FigJam, in contrast, looks a bit like Miro’s MVP counterpart. It’s as if Miro was stripped down to the absolute core functionalities, but in a good way! The whole interface is extremely simple, yet powerful. The bottom toolbar integrates skeuomorphic elements (pen tool and sticky notes look like real-life objects) to make it even easier for users to reach for things they need. A clear visual hierarchy allows users to seamlessly navigate the board.
FigJam is much simpler than Miro. The fact that it has fewer functionalities is actually an advantage. The panel at the bottom is super helpful because I can see what I can use and have everything I need at hand.Olga Dziennik Miquido workshop participant
In general, FigJam is easier to use than Miro. Even our non-tech clients enjoyed using the tool during workshops. They immediately understood how to apply the tools they needed and were amazed by the number of engaging features, like emoticons, stamps, or live chat cursors.
2. FigJam vs Miro – Pricing
The numbers speak for themselves. When it comes to team and organization plans, FigJam wins in the pricing race. FigJam is over 3 times cheaper than Miro on the team plan and 4 times cheaper on the organization plan.
As an additional benefit, FigJam has something called true-ups. When you work with many clients, every now and then it happens that someone on the client’s side requests editing permissions. Both apps charge a certain amount of money based on the number of such editors.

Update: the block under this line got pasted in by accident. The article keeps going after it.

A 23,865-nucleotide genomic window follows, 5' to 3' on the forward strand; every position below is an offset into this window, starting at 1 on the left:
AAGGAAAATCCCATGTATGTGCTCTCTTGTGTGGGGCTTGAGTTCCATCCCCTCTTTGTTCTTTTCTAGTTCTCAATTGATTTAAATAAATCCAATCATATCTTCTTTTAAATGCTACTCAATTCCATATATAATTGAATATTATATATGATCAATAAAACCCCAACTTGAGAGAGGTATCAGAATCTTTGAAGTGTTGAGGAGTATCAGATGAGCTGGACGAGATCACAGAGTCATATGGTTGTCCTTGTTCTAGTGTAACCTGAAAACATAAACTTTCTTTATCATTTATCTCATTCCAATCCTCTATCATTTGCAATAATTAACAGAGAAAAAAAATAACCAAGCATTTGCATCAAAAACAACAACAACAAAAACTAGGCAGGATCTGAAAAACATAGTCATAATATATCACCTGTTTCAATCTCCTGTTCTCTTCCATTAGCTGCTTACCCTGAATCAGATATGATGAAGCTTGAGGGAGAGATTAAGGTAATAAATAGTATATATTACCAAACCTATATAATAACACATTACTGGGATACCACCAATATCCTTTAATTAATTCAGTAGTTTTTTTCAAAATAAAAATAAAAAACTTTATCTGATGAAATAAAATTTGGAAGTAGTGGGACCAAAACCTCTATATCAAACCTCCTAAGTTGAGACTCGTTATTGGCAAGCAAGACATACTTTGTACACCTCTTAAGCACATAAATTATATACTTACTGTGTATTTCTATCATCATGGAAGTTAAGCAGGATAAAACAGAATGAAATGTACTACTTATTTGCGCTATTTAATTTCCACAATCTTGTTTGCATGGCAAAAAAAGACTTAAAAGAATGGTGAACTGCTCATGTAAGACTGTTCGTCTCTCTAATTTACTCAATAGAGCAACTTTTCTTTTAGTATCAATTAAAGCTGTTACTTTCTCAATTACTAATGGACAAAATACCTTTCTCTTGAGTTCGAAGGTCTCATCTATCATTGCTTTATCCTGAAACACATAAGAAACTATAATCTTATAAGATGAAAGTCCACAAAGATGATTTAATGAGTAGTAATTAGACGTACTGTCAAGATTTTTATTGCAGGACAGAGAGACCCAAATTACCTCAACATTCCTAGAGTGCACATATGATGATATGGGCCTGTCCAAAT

What FigJam does in true-ups is that if you have an organization or enterprise plan, it allows you to review admins and confirm new editors. How does it work?
Every three months, FigJam sends a summary of new editors and notifies you 2 weeks before the due payment. As a result, you are charged only for the total number of editor seats. You choose who can stay an editor and, consequently, reduce the number of additional costs.
3. FigJam vs Miro – Templates
One of the key advantages of Figma is that it’s community-based. This means that users themselves can be a part of the product by sharing various templates, design systems, and plugins.
In FigJam Community, users can browse through templates for:
- Brainstorming and workshops – to run product discovery and ideation with empathy maps, information architecture diagrams, user journey maps, flow charts, and many more
- Meetings – to optimize agendas, create to-do lists, conduct daily stand-ups, track goals, or plan project schedules
- Fun – to integrate team members with ice-breakers, gifs, or games like chess or rock paper scissors
Miro’s counterpart to FigJam’s Community is Miroverse. It has similar templates as all the mentioned above and much more. The advantage of Miro is that its library of templates is much richer and wider in variety. It also has templates for more advanced information structures, drawing up large-scale plans or schemes.
Thousands of pre-made templates are neatly organized into categories, like Brainstorming, Workshops, Research & Design, Design Sprints, or Startups. What’s more, users can filter them by choosing the most recently added, most popular, or curated by experts.
Another advantage of Miro is that some templates, e.g. user stories, can be modified by pressing keyboard shortcuts – users can simply press enter to add another column to the table. FigJam’s templates are built out of components that can’t be so quickly modified.